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Cleared a small neglected bed to make room for some of the plants which are ready to go out but I don't have room for. Found about 15 madonna lily bulbs in it which have been there for a few years but never really done much, so have bunged them in some pots of really good compost. I have two borders which need rejuvenating so plenty of work lined up for the foreseeable!
Are you feeding it Roy? Another potential reason is if you let grass or other plants grow right up to the trunk - it's best to leave a circle of about a metre diameter clear around the base of the tree so the tree isn't competing for nutrients. Finally, are there any other apple trees nearby in blossom at the same time? Cross-pollination really helps cropping.
Pull one and have a look - if it looks like these images:
it's white rot and I would pull them all. If the cloves look normal it is likely a virus and those don't survive in the soil as they need living plants to survive, so there would be no need to treat the soil.
Nettle 'tea' is best for those leafy things which prefer a feed high in nitrates and comfrey is better for fruit and flowers which prefer a more balanced mix of nutrients.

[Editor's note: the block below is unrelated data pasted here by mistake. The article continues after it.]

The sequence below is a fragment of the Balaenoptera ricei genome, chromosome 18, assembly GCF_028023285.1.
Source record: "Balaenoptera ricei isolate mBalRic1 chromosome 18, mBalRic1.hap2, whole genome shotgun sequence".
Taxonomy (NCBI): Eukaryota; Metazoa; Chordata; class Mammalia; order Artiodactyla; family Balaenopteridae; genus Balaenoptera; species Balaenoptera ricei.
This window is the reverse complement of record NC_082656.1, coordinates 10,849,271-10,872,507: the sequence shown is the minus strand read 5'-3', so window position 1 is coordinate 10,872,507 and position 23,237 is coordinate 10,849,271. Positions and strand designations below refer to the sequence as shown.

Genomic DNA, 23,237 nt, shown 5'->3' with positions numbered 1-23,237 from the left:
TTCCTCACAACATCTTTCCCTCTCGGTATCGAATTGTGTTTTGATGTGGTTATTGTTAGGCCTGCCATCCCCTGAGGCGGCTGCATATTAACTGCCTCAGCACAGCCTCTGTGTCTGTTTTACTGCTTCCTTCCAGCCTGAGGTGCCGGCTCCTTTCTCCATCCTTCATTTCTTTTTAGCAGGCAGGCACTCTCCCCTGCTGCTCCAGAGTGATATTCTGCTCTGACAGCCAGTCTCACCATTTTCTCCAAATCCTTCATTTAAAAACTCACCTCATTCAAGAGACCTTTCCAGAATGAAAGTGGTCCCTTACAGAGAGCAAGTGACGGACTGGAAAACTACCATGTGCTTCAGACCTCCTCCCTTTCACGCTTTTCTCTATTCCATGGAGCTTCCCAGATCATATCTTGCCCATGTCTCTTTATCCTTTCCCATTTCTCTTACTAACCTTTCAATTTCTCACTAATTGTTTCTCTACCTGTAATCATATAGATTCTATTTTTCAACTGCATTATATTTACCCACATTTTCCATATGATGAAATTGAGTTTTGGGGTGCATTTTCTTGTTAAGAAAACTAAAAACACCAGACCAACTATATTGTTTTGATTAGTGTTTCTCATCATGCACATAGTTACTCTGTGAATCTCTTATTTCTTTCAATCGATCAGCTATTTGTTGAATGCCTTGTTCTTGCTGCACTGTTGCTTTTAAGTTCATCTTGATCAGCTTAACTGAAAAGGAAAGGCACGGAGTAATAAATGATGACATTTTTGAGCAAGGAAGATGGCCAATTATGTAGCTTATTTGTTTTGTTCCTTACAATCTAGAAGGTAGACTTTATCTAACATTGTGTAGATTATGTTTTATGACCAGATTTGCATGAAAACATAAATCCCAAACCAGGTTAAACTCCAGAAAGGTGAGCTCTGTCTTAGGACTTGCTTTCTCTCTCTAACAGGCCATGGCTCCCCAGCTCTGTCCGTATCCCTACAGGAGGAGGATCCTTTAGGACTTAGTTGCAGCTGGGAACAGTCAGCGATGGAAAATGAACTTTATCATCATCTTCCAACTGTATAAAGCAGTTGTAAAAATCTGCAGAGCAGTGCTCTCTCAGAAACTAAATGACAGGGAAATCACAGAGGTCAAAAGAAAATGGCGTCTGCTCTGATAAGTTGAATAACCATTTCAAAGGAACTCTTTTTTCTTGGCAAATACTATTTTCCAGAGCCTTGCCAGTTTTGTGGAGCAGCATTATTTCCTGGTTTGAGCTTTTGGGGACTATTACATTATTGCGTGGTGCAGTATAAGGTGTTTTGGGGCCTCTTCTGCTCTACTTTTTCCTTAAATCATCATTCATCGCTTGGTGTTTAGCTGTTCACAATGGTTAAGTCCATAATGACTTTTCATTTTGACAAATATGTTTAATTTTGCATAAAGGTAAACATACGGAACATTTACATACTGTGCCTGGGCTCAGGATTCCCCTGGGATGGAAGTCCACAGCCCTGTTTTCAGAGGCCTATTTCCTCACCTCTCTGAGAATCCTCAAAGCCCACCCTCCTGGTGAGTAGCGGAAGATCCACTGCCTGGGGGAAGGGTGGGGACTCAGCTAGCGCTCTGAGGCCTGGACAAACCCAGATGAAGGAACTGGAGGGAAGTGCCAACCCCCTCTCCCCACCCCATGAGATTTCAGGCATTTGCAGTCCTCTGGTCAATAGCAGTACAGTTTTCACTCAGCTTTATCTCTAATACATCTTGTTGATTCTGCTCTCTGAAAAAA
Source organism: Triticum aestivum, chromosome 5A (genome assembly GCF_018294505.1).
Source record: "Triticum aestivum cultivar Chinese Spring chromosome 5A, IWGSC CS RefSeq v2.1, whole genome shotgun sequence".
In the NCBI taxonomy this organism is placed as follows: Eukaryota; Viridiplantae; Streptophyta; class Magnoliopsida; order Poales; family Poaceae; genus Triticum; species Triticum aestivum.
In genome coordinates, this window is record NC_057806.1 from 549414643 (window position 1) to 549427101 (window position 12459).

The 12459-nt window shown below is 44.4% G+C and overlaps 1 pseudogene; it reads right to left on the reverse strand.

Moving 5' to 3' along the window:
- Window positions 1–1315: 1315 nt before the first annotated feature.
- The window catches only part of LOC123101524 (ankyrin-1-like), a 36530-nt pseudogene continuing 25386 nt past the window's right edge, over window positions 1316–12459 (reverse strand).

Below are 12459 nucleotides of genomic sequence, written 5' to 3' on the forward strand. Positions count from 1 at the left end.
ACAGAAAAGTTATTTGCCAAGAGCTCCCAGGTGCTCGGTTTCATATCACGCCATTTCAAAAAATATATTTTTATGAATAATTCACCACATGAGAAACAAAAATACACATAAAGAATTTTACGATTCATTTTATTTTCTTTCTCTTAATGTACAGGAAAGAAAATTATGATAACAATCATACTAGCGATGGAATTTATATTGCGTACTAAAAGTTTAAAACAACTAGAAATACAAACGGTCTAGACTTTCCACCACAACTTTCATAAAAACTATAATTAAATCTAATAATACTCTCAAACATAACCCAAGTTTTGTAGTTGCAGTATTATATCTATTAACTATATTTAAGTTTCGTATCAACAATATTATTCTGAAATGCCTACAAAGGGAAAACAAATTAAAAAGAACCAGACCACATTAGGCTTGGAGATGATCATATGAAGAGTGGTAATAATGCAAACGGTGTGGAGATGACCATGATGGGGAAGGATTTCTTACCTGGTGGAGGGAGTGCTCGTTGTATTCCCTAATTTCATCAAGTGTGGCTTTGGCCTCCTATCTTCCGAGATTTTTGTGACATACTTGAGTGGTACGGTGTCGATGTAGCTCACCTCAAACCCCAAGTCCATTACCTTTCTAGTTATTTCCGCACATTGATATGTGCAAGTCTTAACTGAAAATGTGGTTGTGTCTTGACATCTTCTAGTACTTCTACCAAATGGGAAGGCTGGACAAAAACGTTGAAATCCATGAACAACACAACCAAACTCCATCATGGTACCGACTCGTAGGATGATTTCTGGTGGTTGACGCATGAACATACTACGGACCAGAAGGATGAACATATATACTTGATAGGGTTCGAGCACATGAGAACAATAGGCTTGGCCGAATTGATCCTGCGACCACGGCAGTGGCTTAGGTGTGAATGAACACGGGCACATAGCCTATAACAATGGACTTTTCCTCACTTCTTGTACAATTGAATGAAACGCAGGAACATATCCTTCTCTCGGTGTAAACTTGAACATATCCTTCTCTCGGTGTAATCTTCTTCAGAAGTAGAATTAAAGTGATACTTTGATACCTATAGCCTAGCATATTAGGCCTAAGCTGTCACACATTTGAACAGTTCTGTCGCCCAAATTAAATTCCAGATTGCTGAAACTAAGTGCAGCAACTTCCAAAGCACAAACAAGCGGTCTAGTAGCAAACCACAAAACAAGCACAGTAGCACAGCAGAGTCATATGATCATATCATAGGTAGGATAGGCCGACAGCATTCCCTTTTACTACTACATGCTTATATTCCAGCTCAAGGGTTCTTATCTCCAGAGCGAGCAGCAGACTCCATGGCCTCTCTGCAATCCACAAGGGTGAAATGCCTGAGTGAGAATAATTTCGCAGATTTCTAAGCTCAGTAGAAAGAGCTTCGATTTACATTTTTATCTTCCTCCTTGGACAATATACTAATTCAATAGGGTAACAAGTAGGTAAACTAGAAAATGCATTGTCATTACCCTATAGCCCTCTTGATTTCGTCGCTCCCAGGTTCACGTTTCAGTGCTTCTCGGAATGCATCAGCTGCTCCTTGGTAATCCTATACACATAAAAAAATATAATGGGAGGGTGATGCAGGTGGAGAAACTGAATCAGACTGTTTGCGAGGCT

Garlic is prone to viral diseases which is why it's best to buy cloves from garden suppliers rather than supermarkets when growing them. I agree, the problem should not affect the other alliums in the bed.
Logan, you've mentioned that problem several times on various threads. What device and browser are you using?
I've started using FireFox for this forum - the pics open in a separate window and it seems much more consistent than IE or Chrome. There are so many settings on these things though and several of them can affect images!
Vic, it look like there may be 2 plants there. The one circled in red below may be an elderberry tree seedling. The other looks like something from the cucumber family.
Can you enlarge it now Dove?
That looks like cold damage to me - did you harden them of before planting out?
I would give up on those and plant some runner bean seeds directly in the soil. There is still plenty of time and many gardeners will only just be planting their runner seeds outside.
A general fungicidal spray might help. Look for a copper-based one Jim.